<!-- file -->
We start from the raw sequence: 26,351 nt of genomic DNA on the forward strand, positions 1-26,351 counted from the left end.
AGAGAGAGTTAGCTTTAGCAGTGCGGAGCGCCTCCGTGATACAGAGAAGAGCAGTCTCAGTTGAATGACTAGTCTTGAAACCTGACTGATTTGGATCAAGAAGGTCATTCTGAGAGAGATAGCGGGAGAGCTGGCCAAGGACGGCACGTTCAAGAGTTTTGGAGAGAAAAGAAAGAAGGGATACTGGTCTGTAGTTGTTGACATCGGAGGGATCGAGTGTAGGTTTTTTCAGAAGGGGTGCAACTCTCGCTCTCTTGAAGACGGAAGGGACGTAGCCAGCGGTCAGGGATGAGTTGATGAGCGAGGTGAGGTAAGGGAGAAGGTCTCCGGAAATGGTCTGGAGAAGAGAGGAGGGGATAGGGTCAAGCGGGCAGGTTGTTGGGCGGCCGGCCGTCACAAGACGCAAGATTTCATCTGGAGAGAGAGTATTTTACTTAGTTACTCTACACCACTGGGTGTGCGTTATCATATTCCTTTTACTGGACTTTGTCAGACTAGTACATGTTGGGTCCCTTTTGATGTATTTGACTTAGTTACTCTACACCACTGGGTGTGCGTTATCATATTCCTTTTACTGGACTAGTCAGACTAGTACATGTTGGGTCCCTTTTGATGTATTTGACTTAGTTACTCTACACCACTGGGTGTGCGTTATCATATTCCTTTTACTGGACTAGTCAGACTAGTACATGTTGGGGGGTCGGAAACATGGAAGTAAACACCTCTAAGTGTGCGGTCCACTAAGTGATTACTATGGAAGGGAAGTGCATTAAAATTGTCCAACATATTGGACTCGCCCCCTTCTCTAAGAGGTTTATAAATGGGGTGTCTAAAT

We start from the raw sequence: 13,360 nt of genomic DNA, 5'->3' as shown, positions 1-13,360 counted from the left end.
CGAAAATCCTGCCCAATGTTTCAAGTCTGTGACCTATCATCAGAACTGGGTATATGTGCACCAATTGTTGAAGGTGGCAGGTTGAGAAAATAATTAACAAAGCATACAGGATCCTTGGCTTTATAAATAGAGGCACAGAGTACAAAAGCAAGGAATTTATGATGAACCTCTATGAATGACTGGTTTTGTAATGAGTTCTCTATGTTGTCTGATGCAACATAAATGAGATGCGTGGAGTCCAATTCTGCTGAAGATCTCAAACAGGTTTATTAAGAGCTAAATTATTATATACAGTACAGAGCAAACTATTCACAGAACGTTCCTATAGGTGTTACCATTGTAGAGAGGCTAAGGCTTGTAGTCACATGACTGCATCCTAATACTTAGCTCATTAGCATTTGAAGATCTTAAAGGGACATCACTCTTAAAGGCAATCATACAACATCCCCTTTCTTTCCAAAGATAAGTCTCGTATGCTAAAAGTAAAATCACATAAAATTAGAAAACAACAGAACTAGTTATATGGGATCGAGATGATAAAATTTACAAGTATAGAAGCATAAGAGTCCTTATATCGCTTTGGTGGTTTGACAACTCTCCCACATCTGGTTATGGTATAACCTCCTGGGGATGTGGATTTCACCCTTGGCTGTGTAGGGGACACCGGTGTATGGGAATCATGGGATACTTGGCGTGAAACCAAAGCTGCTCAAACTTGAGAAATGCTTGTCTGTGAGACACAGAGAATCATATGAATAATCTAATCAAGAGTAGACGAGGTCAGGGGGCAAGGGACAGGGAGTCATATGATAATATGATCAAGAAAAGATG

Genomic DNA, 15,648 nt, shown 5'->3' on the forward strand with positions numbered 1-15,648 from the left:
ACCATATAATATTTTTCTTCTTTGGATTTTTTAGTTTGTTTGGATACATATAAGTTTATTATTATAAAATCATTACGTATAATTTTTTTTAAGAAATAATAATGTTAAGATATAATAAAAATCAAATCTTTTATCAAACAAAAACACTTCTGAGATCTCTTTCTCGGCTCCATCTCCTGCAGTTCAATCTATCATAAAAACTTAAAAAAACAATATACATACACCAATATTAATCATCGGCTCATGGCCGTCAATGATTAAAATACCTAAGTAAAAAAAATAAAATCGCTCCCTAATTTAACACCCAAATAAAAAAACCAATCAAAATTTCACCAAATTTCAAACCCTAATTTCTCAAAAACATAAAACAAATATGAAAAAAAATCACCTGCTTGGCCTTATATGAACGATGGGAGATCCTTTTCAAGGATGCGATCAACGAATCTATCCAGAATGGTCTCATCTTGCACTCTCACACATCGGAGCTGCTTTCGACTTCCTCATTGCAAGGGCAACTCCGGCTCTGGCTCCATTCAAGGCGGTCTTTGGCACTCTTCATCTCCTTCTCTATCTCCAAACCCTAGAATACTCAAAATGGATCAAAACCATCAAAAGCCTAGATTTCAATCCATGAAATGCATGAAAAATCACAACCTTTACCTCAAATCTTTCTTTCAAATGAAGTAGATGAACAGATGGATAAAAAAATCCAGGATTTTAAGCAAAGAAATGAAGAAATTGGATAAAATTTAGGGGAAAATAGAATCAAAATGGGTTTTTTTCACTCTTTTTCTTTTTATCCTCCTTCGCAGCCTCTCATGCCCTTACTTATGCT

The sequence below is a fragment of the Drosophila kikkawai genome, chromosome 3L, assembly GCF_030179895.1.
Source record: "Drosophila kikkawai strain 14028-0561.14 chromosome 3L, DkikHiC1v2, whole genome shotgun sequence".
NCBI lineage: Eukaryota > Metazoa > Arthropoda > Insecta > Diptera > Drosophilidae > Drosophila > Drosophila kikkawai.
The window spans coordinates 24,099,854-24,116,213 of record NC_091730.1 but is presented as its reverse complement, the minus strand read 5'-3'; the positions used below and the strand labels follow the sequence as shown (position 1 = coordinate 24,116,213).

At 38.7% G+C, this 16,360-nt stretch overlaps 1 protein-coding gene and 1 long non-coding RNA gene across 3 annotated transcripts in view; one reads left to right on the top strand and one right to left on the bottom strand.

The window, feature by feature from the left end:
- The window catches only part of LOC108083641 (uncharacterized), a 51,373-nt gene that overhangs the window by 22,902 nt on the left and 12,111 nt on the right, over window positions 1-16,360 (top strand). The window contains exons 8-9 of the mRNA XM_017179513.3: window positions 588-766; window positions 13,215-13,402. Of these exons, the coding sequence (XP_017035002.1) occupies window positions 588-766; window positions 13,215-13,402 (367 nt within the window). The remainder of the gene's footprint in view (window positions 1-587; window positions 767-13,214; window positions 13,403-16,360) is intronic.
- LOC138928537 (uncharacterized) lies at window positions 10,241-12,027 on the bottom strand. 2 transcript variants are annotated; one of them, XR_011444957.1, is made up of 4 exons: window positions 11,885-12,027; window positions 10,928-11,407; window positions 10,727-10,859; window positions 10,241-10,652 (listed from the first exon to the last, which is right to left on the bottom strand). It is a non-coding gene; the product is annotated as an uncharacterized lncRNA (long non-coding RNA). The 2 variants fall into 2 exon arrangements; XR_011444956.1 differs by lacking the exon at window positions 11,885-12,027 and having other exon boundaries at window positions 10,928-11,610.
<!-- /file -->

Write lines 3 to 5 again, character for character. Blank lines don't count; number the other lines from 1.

We start from the raw sequence: 13,360 nt of genomic DNA, 5'->3' as shown, positions 1-13,360 counted from the left end.
CGAAAATCCTGCCCAATGTTTCAAGTCTGTGACCTATCATCAGAACTGGGTATATGTGCACCAATTGTTGAAGGTGGCAGGTTGAGAAAATAATTAACAAAGCATACAGGATCCTTGGCTTTATAAATAGAGGCACAGAGTACAAAAGCAAGGAATTTATGATGAACCTCTATGAATGACTGGTTTTGTAATGAGTTCTCTATGTTGTCTGATGCAACATAAATGAGATGCGTGGAGTCCAATTCTGCTGAAGATCTCAAACAGGTTTATTAAGAGCTAAATTATTATATACAGTACAGAGCAAACTATTCACAGAACGTTCCTATAGGTGTTACCATTGTAGAGAGGCTAAGGCTTGTAGTCACATGACTGCATCCTAATACTTAGCTCATTAGCATTTGAAGATCTTAAAGGGACATCACTCTTAAAGGCAATCATACAACATCCCCTTTCTTTCCAAAGATAAGTCTCGTATGCTAAAAGTAAAATCACATAAAATTAGAAAACAACAGAACTAGTTATATGGGATCGAGATGATAAAATTTACAAGTATAGAAGCATAAGAGTCCTTATATCGCTTTGGTGGTTTGACAACTCTCCCACATCTGGTTATGGTATAACCTCCTGGGGATGTGGATTTCACCCTTGGCTGTGTAGGGGACACCGGTGTATGGGAATCATGGGATACTTGGCGTGAAACCAAAGCTGCTCAAACTTGAGAAATGCTTGTCTGTGAGACACAGAGAATCATATGAATAATCTAATCAAGAGTAGACGAGGTCAGGGGGCAAGGGACAGGGAGTCATATGATAATATGATCAAGAAAAGATG

Genomic DNA, 15,648 nt, shown 5'->3' on the forward strand with positions numbered 1-15,648 from the left: